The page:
Utopian Turtletop. Monsieur Croche's Bête Noire. Contact: turtletop [at] hotmail [dot] com

Thursday, September 16, 2004


My good friend Jake spammed all his music freak friends, urging us to see the new documentary of a festival tour trainride across Canada in 1970 with Janis Joplin, the Grateful Dead, Buddy Guy, the Band, and a bunch of other acts. Jake usually just spams to remind people to vote and to go to his shows, so I knew to take this seriously.

Am I glad I did. Saw it last night, went by myself after the toddling dude went to bed.

Jerry Garcia -- not particularly handsome, not especially expressive, but damn he was charismatic. Exuding cultural power, not just from his wide-ranging and generous musicianship, but also from his poise and confidence. Which inventing an archetype requires -- one of his speeches shows him to be the original uptight judgmental hippie dude who filters the hassle of other people through his Mellow mask. I used to know a ton of his disciples in college.

I never understood why the Grateful Dead had two drummers, and while I enjoyed their bits in the film, I still don’t.

The Band. Man, they were smokin’. Just 5 or 6 years before the Last Waltz, but 15 years younger in enthusiasm, and much more intense & rippin’. The wild gang vocals on Little Richard’s “Slippin’ and a Slidin’”; Richard Manuel’s unearthly gorgeous lead vocal on Dylan’s cryptic death hymn, “I Shall Be Released”; some standard-issue-wonderful Garth Hudson wild carnival organ; and Rick Danko’s brilliantly swoop-funk-rockin’ bass playing and awkwardly winning enthusiastic charm (which hadn’t dissipated by Last Waltz).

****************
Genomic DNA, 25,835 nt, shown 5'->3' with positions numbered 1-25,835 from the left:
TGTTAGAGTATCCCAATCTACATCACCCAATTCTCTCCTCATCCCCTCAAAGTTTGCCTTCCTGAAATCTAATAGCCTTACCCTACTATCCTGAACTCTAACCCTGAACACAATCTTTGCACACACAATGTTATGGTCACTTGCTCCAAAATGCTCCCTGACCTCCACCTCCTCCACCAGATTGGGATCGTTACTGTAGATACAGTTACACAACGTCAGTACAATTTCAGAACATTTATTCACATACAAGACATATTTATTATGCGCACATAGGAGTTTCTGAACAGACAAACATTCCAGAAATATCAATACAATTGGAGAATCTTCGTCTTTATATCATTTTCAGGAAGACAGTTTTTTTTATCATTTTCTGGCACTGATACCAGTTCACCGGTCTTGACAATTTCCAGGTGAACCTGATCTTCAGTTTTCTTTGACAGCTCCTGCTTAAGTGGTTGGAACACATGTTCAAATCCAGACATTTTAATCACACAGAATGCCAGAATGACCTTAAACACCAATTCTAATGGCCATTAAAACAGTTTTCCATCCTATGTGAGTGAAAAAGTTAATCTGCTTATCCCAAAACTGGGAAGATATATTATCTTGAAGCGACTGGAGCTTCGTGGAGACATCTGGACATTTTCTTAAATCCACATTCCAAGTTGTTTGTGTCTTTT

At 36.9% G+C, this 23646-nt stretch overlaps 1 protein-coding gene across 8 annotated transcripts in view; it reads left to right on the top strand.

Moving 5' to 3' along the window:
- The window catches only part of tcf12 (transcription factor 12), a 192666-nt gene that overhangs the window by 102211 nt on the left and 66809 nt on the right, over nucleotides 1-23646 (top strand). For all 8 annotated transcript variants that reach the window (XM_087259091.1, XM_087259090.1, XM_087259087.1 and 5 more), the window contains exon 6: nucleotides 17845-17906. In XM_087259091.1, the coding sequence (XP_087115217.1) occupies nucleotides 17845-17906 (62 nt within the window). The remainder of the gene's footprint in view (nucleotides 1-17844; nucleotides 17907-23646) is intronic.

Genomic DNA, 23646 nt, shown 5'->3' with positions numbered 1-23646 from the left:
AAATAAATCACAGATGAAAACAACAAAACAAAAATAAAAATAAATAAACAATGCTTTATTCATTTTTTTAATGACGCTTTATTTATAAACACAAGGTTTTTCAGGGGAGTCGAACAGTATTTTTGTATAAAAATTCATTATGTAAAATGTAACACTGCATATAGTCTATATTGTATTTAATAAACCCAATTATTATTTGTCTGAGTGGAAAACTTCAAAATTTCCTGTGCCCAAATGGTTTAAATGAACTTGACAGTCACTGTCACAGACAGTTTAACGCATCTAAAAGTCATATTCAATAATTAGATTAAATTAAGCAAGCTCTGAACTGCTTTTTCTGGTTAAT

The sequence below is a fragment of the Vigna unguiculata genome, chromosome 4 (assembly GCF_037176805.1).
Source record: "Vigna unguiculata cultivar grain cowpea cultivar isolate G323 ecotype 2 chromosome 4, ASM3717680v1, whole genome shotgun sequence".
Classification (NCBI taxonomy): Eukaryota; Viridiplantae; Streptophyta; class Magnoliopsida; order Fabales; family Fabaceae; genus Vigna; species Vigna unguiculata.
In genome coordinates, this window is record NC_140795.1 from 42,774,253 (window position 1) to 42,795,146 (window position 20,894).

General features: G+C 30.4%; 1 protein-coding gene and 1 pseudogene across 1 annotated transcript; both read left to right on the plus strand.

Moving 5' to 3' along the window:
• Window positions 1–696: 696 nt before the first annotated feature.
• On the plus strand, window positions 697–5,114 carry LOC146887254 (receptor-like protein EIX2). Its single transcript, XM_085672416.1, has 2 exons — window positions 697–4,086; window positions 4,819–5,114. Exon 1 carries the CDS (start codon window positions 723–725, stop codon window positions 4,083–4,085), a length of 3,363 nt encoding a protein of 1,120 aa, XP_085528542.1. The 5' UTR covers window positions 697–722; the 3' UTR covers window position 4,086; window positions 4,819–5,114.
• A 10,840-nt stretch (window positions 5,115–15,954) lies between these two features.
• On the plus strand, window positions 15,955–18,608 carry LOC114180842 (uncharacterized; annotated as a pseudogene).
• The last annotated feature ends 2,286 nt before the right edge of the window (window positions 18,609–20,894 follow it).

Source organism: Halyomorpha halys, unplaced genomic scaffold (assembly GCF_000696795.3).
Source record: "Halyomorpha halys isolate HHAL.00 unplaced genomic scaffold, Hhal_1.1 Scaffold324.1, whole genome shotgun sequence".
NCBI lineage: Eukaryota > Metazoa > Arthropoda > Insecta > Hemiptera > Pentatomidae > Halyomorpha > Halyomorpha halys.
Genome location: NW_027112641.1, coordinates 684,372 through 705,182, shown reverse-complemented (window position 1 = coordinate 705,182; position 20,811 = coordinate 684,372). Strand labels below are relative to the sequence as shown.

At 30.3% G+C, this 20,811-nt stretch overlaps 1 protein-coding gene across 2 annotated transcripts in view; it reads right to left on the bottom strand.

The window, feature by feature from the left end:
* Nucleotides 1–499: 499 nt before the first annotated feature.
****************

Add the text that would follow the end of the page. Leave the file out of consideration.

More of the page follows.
Buddy Guy -- fronting a great funky wild band ripping through the early Motown classic “Money (That’s What I Want)” with his coyote blues caterwauling vocals and decorum-shredding guitar.

And lots of great scenes of jam sessions on the train as they lurched across Canada from Toronto to Winnipeg to Calgary. Lots of testimony from the musicians as to how it was the time of their lives. A beautiful, amazing scene of an utterly ripped drunk Rick Danko singing the old folk song “Ain’t No More Cain” with Jerry Garcia & Janis Joplin, with Jerry & Bob Weir on guitar and Danko sometimes too. At a limit of coherence -- any more drunk & it would just fall apart, and yet’s it’s beautiful, and Danko’s throwing it out there with all his delighted might, and it looks like they’re all having the best time ever.

And most of all Janis. I’ve always been a fan; love “Cheap Thrills” to pieces; love a lot of her stuff -- but seeing the footage, wow. A force of nature. A whirlwind. And, and, and -- one of the most complex musicians ever, alternating between high-intensity drama and improvised comic existential monologues in the middle of the songs, and dropping back and forth between comedy & intensity with utter grace and rightness. It made me think of Mozart’s overture to “Don Giovanni,” that comic opera that ends with the hero being dragged terrorized & painful to Hell. The overture skips along in a light, energetic ambience until WHAM a dramatic bit drops in like thunder from a clear blue sky. Joplin’s comic monologues zip along until WHAM she’s right back at the height of gorgeous virtuoso frenzy. Brought tears to my eyes. I was awed.

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